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Wednesday, 13 December 2017 12:49

GP14Tim's GP14 with Computer Cut Main

Originally designed by Jack Holt in 1949, the GP14 is easily recognised by the distinctive bell on the mainsail. This is thought to be either a reference to the legendary bells of Aberdyfi, North Wales, where Jack Holt is alleged to have designed the GP14 or, perhaps more likely, it relates to the original manufacturer Bell Woodworking.

The idea behind the design was to build a general purpose (GP), 14-foot dinghy which could be raced, cruised, rowed or to which you could even attach an outboard motor if you wanted to! Nowadays, you are most likely to see the GP14 being used to race competitively, train people to sail or occasionally just enjoying a casual cruise around a lake, estuary or coastline.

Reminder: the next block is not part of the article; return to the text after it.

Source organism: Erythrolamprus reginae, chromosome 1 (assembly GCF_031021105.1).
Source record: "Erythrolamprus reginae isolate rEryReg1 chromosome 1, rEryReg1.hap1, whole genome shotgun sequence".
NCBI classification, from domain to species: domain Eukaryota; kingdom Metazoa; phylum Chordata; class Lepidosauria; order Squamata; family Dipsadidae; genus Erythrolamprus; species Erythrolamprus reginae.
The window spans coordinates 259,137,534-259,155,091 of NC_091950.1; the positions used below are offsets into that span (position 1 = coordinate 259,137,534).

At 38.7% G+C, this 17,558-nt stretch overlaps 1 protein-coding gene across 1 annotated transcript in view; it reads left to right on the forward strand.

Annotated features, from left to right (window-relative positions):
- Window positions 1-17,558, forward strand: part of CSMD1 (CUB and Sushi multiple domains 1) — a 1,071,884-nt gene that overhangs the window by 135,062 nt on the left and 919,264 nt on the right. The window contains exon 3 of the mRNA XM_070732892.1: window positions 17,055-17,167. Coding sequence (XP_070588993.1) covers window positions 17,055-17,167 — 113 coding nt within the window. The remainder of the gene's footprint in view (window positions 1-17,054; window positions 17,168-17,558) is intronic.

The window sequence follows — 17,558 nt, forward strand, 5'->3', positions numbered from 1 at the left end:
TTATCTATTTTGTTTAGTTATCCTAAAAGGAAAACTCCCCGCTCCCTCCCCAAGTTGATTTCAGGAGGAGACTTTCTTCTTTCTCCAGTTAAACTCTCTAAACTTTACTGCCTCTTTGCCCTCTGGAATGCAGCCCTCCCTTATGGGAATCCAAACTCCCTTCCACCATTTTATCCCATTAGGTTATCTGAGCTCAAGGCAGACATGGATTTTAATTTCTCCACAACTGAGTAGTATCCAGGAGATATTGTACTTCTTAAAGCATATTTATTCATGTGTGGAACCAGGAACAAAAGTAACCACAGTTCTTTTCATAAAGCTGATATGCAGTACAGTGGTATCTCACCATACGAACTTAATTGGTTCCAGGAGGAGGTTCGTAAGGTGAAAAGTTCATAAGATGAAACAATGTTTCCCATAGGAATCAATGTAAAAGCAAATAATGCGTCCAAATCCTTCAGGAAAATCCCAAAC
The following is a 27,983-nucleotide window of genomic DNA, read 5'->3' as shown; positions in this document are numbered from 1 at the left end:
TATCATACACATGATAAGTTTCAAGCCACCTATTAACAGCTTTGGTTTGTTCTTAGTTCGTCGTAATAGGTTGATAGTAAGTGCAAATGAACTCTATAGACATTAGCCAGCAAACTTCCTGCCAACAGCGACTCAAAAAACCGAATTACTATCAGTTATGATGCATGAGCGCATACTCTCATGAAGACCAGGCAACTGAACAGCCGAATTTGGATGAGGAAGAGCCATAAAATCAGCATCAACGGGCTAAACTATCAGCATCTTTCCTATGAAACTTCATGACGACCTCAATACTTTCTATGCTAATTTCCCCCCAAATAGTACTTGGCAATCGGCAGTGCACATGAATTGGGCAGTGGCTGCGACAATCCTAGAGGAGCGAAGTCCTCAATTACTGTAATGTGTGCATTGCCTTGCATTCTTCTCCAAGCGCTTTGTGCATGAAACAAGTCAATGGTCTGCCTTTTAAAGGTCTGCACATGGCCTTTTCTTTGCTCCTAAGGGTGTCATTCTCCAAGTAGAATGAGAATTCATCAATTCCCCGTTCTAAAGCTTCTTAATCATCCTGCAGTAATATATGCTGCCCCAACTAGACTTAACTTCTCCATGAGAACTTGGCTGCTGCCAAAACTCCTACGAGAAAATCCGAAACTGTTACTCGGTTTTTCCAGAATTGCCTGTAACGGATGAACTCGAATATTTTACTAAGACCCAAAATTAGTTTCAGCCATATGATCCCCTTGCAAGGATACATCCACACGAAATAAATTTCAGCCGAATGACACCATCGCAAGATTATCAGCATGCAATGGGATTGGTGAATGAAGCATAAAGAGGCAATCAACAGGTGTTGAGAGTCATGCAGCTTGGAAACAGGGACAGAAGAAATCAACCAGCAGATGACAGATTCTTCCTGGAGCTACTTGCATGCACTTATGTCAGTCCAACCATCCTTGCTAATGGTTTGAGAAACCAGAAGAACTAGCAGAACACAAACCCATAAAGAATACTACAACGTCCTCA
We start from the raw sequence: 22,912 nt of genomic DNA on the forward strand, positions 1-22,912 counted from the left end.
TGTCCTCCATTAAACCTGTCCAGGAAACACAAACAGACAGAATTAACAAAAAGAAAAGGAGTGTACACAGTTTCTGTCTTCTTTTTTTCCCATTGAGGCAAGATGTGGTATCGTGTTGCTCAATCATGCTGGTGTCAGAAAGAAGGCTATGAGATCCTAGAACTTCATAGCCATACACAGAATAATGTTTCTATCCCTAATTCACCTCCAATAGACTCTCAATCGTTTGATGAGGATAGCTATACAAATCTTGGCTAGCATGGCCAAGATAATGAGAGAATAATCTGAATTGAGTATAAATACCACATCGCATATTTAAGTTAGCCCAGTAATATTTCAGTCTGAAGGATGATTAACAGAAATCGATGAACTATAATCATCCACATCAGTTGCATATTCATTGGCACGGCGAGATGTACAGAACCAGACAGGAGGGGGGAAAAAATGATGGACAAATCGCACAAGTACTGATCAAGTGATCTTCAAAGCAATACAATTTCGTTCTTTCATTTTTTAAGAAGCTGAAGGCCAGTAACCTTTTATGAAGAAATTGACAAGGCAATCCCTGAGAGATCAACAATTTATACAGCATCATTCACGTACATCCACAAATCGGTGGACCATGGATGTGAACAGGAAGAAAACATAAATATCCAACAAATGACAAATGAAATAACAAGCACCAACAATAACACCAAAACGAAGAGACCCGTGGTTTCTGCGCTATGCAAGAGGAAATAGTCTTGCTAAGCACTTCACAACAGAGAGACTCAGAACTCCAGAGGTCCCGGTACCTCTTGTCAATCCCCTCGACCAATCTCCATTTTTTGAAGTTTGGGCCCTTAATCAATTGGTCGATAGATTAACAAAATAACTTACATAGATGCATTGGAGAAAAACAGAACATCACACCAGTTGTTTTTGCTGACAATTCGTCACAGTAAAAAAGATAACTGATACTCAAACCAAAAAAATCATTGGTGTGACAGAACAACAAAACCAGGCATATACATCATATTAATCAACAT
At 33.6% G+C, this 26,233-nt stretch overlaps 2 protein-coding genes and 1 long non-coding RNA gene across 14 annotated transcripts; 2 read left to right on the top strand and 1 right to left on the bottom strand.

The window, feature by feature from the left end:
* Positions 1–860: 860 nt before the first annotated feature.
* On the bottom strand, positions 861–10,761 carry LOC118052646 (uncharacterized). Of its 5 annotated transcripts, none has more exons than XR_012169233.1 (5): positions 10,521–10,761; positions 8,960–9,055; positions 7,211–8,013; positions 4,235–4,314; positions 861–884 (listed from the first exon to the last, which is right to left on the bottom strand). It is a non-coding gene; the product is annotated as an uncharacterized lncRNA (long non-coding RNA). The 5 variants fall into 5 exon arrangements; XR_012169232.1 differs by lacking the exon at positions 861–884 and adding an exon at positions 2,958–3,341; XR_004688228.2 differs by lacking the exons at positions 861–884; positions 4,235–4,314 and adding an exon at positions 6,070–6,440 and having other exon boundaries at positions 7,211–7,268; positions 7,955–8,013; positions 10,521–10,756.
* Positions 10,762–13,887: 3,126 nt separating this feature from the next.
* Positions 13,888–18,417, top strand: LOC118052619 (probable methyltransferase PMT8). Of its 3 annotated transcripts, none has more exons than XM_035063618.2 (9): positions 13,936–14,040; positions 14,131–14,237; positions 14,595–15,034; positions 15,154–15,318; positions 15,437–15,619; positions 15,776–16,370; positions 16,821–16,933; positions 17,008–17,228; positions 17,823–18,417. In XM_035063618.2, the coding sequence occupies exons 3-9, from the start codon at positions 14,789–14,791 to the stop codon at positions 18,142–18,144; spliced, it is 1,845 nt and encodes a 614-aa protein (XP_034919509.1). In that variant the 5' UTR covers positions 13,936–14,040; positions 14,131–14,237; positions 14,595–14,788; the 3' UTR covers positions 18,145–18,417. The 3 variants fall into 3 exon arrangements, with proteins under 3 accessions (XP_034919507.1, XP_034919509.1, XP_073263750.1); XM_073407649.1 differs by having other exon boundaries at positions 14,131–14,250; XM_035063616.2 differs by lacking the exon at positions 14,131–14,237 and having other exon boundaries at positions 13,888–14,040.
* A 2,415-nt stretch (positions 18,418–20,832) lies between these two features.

The GP14 is used for all levels of sailing, from training beginners through club racing to competing at regional, national and world events. As a relatively stable boat it is ideal to learn to sail in and is sailed by people of all ages and abilities. For competitive racing there is a wide tolerance of all-up crew weight.

The boat was initially designed with a main and small jib as a comfortable family dinghy. This is still available and can be particularly useful when using the boat to teach sailing or for lighter crew weights, but more commonly the boat is seen with the full rig of mainsail, genoa and spinnaker.

In the early 1990’s a new internal layout was introduced, with built-in underfloor buoyancy. One of the great benefits that this introduced is that following a capsize the boat comes up with very little water in it. This has been further modified in the following years, led by boat builders Alistair Duffin, who builds in wood, and Speed Sails, who manufacture in glass reinforced plastic (GRP) and fibre reinforced plastic (FRP).

With recent developments and the continued backing of an active class association, the GP14 remains one of the UK’s most popular sailing dinghies for close, competitive tactical fleet racing.